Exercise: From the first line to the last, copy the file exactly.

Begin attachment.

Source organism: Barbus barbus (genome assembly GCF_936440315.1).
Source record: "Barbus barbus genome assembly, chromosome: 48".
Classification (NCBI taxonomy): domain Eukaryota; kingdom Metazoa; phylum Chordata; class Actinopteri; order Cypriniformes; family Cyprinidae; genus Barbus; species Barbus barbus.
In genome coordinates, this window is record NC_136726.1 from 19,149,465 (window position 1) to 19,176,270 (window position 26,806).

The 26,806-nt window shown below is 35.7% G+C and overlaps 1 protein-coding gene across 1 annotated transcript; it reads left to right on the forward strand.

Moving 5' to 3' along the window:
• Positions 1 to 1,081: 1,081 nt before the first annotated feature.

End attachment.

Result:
Source organism: Barbus barbus (genome assembly GCF_936440315.1).
Source record: "Barbus barbus genome assembly, chromosome: 48".
Classification (NCBI taxonomy): domain Eukaryota; kingdom Metazoa; phylum Chordata; class Actinopteri; order Cypriniformes; family Cyprinidae; genus Barbus; species Barbus barbus.
In genome coordinates, this window is record NC_136726.1 from 19,149,465 (window position 1) to 19,176,270 (window position 26,806).

The 26,806-nt window shown below is 35.7% G+C and overlaps 1 protein-coding gene across 1 annotated transcript; it reads left to right on the forward strand.

Moving 5' to 3' along the window:
• Positions 1 to 1,081: 1,081 nt before the first annotated feature.